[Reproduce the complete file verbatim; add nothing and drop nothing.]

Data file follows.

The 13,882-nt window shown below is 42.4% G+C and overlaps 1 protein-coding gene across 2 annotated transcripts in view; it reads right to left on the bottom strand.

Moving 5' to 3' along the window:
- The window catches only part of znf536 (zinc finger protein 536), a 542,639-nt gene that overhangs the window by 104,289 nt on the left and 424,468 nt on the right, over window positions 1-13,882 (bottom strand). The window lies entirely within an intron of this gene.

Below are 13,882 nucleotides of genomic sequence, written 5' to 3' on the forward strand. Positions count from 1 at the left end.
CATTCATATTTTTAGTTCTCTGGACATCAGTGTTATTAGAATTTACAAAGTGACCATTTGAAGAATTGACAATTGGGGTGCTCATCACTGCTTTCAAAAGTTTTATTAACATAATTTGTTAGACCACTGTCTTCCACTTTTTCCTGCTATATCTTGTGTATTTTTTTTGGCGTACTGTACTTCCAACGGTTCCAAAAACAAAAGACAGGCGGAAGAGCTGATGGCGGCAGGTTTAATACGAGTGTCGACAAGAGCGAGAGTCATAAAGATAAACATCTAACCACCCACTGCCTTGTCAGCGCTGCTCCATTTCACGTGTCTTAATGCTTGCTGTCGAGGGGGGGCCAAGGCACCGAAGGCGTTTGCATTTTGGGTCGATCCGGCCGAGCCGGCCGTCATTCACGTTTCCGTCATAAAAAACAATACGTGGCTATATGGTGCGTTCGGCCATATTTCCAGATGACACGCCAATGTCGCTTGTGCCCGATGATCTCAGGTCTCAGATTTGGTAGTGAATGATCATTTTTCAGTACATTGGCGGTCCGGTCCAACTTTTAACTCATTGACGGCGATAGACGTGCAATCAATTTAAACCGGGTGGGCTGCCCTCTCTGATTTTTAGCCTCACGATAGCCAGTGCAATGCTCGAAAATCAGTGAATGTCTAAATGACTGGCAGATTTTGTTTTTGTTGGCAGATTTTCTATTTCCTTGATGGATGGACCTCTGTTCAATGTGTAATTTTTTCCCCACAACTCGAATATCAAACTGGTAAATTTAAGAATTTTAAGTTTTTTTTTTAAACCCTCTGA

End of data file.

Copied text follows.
The 13,882-nt window shown below is 42.4% G+C and overlaps 1 protein-coding gene across 2 annotated transcripts in view; it reads right to left on the bottom strand.

Moving 5' to 3' along the window:
- The window catches only part of znf536 (zinc finger protein 536), a 542,639-nt gene that overhangs the window by 104,289 nt on the left and 424,468 nt on the right, over window positions 1-13,882 (bottom strand). The window lies entirely within an intron of this gene.

Below are 13,882 nucleotides of genomic sequence, written 5' to 3' on the forward strand. Positions count from 1 at the left end.
CATTCATATTTTTAGTTCTCTGGACATCAGTGTTATTAGAATTTACAAAGTGACCATTTGAAGAATTGACAATTGGGGTGCTCATCACTGCTTTCAAAAGTTTTATTAACATAATTTGTTAGACCACTGTCTTCCACTTTTTCCTGCTATATCTTGTGTATTTTTTTTGGCGTACTGTACTTCCAACGGTTCCAAAAACAAAAGACAGGCGGAAGAGCTGATGGCGGCAGGTTTAATACGAGTGTCGACAAGAGCGAGAGTCATAAAGATAAACATCTAACCACCCACTGCCTTGTCAGCGCTGCTCCATTTCACGTGTCTTAATGCTTGCTGTCGAGGGGGGGCCAAGGCACCGAAGGCGTTTGCATTTTGGGTCGATCCGGCCGAGCCGGCCGTCATTCACGTTTCCGTCATAAAAAACAATACGTGGCTATATGGTGCGTTCGGCCATATTTCCAGATGACACGCCAATGTCGCTTGTGCCCGATGATCTCAGGTCTCAGATTTGGTAGTGAATGATCATTTTTCAGTACATTGGCGGTCCGGTCCAACTTTTAACTCATTGACGGCGATAGACGTGCAATCAATTTAAACCGGGTGGGCTGCCCTCTCTGATTTTTAGCCTCACGATAGCCAGTGCAATGCTCGAAAATCAGTGAATGTCTAAATGACTGGCAGATTTTGTTTTTGTTGGCAGATTTTCTATTTCCTTGATGGATGGACCTCTGTTCAATGTGTAATTTTTTCCCCACAACTCGAATATCAAACTGGTAAATTTAAGAATTTTAAGTTTTTTTTTTAAACCCTCTGA